Railroad suburbs were primarily developed during the Victorian era, fin-de-siècle, and into the 1920s. Aping developers' success in using streetcar lines to sell new housing, several railroads decided to enter the development game themselves and build "New Towns" lineside. This pattern--small, semi-dispersed centers of population highly centralized around train stations (a major railroad suburb giveaway is when a train station lies at one end of Main Street) became a primary mode of outward urban expansion for the better part of a century, and has left us a rich heritage of the nicest, leafiest communities in cities all across the nation. And, despite catastrophic disinvestment in anything that wasn't a house farm from the 1950s to the early 2000s, railroad suburbs continued to be the effective archetype of quality American community.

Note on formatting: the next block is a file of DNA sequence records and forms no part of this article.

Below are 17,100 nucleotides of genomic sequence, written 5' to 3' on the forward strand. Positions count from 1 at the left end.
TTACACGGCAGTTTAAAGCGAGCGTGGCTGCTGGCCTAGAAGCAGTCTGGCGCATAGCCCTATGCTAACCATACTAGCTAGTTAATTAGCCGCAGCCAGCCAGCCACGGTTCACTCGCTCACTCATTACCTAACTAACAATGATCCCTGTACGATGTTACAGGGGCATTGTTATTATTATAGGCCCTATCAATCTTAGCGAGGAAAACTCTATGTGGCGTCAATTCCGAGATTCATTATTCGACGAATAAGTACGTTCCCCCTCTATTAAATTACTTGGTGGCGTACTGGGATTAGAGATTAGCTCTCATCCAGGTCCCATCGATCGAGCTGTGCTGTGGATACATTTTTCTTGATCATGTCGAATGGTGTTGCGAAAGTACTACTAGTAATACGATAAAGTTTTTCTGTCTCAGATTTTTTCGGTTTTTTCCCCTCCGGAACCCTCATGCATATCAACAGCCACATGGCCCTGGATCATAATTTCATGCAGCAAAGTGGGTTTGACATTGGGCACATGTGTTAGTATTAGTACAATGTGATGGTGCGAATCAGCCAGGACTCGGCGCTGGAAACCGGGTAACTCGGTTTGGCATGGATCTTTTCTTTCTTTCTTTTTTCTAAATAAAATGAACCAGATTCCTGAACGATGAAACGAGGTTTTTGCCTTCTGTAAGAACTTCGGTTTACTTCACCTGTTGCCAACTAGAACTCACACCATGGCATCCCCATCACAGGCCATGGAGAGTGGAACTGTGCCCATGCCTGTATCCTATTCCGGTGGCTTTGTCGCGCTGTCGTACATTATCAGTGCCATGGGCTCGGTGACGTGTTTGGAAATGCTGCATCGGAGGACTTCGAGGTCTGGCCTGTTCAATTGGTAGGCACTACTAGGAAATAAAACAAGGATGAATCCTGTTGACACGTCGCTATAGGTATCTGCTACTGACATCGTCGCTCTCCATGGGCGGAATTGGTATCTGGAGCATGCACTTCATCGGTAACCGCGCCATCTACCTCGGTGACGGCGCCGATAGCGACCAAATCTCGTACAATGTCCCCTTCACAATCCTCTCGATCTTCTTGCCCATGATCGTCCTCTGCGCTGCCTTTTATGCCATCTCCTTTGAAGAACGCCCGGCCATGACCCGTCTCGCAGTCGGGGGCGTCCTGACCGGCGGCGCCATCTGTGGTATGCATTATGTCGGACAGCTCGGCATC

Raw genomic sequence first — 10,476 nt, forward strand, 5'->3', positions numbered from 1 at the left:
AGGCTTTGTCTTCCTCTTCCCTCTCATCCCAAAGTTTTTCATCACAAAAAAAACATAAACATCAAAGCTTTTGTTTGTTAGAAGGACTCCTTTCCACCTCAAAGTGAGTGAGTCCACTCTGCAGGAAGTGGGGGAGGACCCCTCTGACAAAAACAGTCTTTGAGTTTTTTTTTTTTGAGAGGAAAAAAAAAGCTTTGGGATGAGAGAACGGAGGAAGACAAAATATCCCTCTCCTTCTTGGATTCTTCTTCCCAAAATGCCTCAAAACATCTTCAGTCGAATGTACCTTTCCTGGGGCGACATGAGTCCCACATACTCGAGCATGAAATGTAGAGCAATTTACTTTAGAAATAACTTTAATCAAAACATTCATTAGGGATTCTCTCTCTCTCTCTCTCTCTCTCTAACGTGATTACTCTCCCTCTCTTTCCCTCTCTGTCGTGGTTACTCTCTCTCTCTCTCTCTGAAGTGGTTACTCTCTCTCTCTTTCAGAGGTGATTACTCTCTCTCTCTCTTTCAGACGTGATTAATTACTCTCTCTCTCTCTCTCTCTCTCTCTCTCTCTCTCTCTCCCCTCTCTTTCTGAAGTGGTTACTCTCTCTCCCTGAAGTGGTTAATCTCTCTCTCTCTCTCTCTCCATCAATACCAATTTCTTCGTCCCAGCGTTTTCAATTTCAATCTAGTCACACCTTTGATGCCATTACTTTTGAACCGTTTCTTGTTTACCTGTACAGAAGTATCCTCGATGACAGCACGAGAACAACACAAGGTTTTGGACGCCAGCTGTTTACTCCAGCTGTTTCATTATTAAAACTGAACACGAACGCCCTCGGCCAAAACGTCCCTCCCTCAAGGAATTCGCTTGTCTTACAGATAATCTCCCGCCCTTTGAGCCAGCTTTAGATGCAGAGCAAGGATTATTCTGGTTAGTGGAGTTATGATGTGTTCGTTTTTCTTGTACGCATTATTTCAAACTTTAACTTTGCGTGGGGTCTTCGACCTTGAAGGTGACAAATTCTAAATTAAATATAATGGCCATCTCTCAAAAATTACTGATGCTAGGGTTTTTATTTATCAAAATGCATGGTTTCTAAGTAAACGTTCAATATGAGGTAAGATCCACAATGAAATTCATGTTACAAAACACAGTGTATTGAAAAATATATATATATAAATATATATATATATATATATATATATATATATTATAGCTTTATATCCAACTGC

New Urbanism got its start replicating railroad suburbs as new towns--even if the original railroad discontinued passenger service, the railroad suburb is, for all intents and purposes, a new town. Duany and Plater-Zyberk folded in some Southern Baroque town planning tradition, and--voilà!--an alternative to house farms, Levittown tracts, and meandering anti-grids was born.
There are profound implications to this. First, one of the great successes of the movement is the re-creation of the railroad suburb. Transit-Oriented Development, an idea about as old as New Urbanism, is (in essence) a manner of development built on the workings of a railroad suburb.
Italy is at the vanguard of the trend--we have reclaimed the development model associated with a smaller, smarter, more compact type of urbanism and town-building.